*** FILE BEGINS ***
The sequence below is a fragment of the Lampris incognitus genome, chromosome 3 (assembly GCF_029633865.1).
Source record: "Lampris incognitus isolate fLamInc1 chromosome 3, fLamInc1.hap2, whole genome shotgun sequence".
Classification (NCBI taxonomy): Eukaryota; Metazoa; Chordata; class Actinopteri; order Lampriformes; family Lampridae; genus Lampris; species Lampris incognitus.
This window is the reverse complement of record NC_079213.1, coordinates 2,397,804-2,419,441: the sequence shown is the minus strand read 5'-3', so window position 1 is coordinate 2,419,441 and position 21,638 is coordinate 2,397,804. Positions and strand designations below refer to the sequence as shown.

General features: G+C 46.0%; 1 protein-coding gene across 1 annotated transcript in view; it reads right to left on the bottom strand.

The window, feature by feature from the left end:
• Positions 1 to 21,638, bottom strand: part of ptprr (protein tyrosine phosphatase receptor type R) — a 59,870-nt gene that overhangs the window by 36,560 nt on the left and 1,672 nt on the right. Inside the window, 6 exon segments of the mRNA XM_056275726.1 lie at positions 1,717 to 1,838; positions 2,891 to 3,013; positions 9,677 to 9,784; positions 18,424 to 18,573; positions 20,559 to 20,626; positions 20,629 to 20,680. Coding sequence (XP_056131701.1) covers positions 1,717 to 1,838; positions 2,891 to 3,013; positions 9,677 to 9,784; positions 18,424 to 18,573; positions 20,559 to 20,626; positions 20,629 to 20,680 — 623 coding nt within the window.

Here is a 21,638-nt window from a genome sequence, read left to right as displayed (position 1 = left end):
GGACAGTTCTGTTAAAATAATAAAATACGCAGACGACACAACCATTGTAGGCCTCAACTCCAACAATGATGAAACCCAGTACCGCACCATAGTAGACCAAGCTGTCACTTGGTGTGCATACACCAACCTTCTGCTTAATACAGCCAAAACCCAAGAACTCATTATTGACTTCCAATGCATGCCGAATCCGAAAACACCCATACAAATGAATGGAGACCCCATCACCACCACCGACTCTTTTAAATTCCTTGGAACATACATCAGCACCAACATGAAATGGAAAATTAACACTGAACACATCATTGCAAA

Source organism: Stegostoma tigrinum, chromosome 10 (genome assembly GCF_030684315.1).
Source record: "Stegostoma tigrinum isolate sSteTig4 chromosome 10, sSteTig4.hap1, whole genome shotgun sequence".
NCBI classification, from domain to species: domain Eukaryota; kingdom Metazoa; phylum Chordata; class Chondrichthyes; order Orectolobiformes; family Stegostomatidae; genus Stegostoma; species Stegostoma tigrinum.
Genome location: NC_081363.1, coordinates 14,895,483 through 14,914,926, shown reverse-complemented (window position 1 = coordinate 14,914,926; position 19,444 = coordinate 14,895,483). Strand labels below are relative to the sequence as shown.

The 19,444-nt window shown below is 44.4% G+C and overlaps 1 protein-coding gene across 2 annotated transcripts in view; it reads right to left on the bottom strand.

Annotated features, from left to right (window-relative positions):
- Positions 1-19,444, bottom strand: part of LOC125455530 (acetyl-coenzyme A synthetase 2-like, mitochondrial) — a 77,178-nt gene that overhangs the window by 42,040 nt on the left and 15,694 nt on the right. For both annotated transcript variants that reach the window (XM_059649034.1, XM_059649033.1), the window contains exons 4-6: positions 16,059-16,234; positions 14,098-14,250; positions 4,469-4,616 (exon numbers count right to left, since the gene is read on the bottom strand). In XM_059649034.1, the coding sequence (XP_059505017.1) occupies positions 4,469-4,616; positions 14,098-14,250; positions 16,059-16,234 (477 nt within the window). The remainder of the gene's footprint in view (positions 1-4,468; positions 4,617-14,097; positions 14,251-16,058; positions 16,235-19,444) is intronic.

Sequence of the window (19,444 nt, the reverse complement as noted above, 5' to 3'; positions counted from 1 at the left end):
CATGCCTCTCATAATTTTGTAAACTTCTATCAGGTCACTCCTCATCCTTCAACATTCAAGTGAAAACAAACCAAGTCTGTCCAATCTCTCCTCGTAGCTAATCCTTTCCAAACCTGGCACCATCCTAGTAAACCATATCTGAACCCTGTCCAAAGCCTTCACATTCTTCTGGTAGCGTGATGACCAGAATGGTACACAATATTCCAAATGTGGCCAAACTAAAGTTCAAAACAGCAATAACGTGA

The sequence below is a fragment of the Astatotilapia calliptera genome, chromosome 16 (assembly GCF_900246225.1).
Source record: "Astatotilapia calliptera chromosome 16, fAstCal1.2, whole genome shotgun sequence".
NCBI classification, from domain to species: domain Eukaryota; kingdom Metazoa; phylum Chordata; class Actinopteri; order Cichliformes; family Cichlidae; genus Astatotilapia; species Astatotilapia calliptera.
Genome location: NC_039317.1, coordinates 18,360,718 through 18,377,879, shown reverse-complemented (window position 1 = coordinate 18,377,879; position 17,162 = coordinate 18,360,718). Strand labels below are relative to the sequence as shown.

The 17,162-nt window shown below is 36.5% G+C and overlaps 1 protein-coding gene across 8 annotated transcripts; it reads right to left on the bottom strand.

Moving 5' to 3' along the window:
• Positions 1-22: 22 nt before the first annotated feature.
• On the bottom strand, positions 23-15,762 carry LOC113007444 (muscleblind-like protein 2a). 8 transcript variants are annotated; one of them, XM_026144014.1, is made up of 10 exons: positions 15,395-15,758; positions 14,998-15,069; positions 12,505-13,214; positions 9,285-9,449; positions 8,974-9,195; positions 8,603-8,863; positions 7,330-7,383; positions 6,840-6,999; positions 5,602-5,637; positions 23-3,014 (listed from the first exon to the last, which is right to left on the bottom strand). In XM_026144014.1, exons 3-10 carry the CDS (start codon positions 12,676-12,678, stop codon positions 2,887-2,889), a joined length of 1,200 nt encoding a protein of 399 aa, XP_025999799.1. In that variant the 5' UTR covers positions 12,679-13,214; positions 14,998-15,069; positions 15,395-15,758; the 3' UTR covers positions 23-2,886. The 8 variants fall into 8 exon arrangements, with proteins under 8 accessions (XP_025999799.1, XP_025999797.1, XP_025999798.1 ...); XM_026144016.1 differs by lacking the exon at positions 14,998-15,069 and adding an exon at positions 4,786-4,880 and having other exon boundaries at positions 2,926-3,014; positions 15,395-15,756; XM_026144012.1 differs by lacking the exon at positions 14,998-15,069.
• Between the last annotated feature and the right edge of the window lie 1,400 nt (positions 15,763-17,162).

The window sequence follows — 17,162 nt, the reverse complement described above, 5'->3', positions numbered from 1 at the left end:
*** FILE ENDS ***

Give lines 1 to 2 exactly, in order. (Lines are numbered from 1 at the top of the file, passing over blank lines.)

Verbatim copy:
The sequence below is a fragment of the Lampris incognitus genome, chromosome 3 (assembly GCF_029633865.1).
Source record: "Lampris incognitus isolate fLamInc1 chromosome 3, fLamInc1.hap2, whole genome shotgun sequence".